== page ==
The NC-molecule transition rate, Eq. (27), notices the thermal distribution of NC-excitons. Accordingly, the lowest exciton states are of interest only. To obtain reliable values for the respective energies, up to 6800 electron-hole configurations for every type of NC were included in the calculations. Due to the different energetic distribution of electron and hole levels we took into consideration 40 electron states and 170 hole states (for the p-NC 38 electron and 176 hole states). Here and for further use the Wannier-Mott-like exciton energies are written as

[math]E_\alpha = E_X + \Delta E_\alpha, \; \; \; \; \; \; \; \; \; \; \; \; \; \; \; \; \; \; \; \;\; \; \; \; \; \; \; \; \; \; \; \; \; \; \; \; \; \; \; \; \; \; \; \; \; \; \; \; \; \; \; \; \; \; \; \; \; \; \; \;(28)[/math]

where [math]E_X[/math] is the lowest exciton energy. The [math]\Delta E_\alpha[/math] are displayed in Fig. 2 for the three types of NCs.

For the s-NC the Coulomb coupling results in a 181 meV shift of [math]{\cal E}_X[/math] below the fundamental energy gap [math]{\cal E}^{\rm (s-NC)}_g = 2.125[/math] eV. The shift amounts to 179 meV for the h-NC and p-NC ([math]{\cal E}^{\rm (h-NC)}_g = 2.105[/math] eV and [math]{\cal E}^{\rm (p-NC)}_g = 2.111[/math] eV). The 80 meV energy window chosen in Fig. 2 covers the energy range where thermalized excitons (at room temperature) contribute to the rate.

Interestingly, the energetic distance between the lowest pair of levels and the successive pair is similar for all types of NCs (it results from the exchange coupling between the single particle states). In contrast, the energetically higher part of the exciton spectrum displays pronounced differences between the s-NC and the two other NCs. Concerning the s-NC there are 16 exciton states up to [math]\Delta {\cal E}_X = 50[/math] meV. In the same energy range, the h-NC as well as the p-NC only realize eight exciton states. Hence, a larger number of exciton states of the s-NC contributes to the EET. The exciton spectra of the h-NC and p-NC are similar for [math]\Delta {\cal E}_X\lt50[/math] meV but show differences above this value (the similarity in the shape of the p-NC and h-NC leads to some similarities of the exciton spectrum).

The presentation of the EET couplings [math]V_{e 0, \alpha g}[/math] together with the Pheo DOS versus [math]\Delta E_\alpha[/math] in Fig. 2 offers a first impression on the magnitude of the transition rate [math]k_{\rm NC \to MS}[/math], Eq. (27). We expect the largest one for the p-NC and the h-NC, because of their large coupling strength related to the lowest exciton states. Furthermore, there are additional differences with respect to the energies [math]E_X[/math] of the lowest exciton states. [math]E_X[/math] belonging to the h-NC is poistioned 49 meV above the molecular transition energy [math]E_{e g} + S_{e g}/2[/math]. In the case of the p-NC and s-NC the difference amounts to 54 meV and 57 meV, respectively. Obviously, a decrease of these energy differences results in an increase of [math]{\cal D}_{g \to e}(E_\alpha)[/math] and thus of the EET rate. Consequently, the largest rate should correspond to the h-NC, followed closely by the p-NC. The smallest rate shall belong to the s-NC. Fig. 3 confirms all this. Assuming the resonant case [math]E_X = E_{e g} + S_{e g}/2[/math] an increase of the rate by about one order of magnitude would be obtained. This may be realized by further increasing the size of the NC.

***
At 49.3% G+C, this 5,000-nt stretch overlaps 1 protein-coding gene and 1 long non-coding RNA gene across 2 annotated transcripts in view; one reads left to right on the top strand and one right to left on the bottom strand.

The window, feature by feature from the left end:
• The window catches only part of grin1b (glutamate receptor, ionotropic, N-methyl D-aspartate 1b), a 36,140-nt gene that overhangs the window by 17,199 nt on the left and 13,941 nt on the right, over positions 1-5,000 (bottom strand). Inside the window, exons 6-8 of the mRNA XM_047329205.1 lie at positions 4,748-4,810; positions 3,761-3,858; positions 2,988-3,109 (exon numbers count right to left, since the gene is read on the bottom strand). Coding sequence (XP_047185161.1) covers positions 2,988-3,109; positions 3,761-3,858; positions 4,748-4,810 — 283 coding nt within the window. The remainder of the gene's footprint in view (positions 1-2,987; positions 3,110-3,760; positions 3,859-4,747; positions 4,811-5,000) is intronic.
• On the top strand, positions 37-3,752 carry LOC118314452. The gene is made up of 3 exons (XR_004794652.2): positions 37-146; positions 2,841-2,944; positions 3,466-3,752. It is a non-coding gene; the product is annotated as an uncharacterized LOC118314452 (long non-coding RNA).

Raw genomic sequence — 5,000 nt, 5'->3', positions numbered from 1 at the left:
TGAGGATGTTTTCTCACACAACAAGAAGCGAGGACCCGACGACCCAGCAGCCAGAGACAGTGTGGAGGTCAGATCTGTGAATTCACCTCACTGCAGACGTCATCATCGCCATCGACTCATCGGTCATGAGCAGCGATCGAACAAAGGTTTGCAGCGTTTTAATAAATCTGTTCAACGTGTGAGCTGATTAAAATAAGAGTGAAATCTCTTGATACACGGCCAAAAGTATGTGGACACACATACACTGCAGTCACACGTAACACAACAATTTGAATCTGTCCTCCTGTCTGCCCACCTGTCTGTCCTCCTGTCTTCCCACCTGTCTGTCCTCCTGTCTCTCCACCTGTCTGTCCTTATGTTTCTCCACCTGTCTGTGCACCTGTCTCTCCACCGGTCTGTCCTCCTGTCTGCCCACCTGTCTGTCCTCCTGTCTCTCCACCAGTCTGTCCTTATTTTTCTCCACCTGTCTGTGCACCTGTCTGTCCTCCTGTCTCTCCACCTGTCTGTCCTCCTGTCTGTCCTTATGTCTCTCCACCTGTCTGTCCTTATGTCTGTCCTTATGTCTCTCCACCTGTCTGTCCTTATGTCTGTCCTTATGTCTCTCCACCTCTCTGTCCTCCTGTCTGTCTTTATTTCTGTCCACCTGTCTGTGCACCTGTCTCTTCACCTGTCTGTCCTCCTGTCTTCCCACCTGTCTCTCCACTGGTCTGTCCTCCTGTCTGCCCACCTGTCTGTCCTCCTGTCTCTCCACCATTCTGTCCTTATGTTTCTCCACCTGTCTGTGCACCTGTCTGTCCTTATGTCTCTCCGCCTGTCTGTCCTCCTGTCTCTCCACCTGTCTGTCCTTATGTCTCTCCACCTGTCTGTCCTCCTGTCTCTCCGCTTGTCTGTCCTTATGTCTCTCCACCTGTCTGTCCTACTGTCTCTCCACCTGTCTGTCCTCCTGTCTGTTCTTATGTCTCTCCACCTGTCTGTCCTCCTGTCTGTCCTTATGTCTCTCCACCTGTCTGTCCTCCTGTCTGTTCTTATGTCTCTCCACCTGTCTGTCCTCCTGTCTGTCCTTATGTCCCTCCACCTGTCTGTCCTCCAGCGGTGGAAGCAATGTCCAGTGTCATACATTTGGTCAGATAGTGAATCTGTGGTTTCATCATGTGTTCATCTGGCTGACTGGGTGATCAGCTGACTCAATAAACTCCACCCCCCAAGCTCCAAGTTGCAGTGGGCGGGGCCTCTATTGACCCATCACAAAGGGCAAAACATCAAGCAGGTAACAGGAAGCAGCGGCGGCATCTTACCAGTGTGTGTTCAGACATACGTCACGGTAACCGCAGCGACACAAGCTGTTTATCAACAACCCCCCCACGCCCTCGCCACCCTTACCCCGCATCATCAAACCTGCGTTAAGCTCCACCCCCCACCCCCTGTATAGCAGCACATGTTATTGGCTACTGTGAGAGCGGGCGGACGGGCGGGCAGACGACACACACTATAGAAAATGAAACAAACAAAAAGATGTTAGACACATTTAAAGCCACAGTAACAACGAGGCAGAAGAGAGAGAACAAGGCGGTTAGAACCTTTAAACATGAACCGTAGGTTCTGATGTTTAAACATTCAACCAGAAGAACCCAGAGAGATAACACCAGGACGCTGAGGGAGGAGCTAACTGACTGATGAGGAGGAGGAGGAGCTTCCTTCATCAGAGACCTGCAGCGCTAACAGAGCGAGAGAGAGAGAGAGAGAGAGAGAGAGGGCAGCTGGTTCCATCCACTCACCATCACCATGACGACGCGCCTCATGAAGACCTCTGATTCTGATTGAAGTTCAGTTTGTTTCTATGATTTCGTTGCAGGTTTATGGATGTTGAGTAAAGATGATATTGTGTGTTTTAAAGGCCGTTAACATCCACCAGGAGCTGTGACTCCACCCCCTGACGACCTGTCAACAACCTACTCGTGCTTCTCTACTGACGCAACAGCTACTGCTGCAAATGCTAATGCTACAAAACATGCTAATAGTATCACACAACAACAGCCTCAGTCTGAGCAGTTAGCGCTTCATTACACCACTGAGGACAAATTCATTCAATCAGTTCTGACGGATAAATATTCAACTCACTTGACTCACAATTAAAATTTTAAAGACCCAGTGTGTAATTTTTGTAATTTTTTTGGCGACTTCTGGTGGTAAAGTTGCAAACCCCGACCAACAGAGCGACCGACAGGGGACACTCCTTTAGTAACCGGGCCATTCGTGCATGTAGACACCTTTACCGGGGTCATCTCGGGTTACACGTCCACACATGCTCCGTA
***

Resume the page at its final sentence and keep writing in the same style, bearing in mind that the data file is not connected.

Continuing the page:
Figure 3a. Transfer rate [math]k_{\rm NC \to MS}[/math] (panel a) and averaged Pheo-NC coupling [math]{\bar V}[/math] (panel b) versus NC-center of mass to Pheo distance (see sketches in panel a). Solid black curve: s-NC, red chain-dotted line: p-NC, green dotted line: h-NC. Reprinted from Ref. [14], with permission from ACS.
Figure 3b. Transfer rate [math]k_{\rm NC \to MS}[/math] (panel a) and averaged Pheo-NC coupling [math]{\bar V}[/math] (panel b) versus NC-center of mass to Pheo distance (see sketches in panel a). Solid black curve: s-NC, red chain-dotted line: p-NC, green dotted line: h-NC. Reprinted from Ref. [14], with permission from ACS.

The introduced thermal averaged transfer coupling offers a single number to characterize all the various exciton levels and c couplings

[math]{\bar V}^2 = \sum_\alpha f_\alpha |V_{e 0, \alpha g}|^2 \tag{29}.[/math]

According to Fig. 3, panel (a), [math]{\bar V}[/math] stays in the sub-meV-range for realistic Pheo NC distances. With respect to the formation of Pheo-NC hybrid states, this coupling regime has to be characterized as the weak-coupling one. Hybrid exciton formation would be impossible.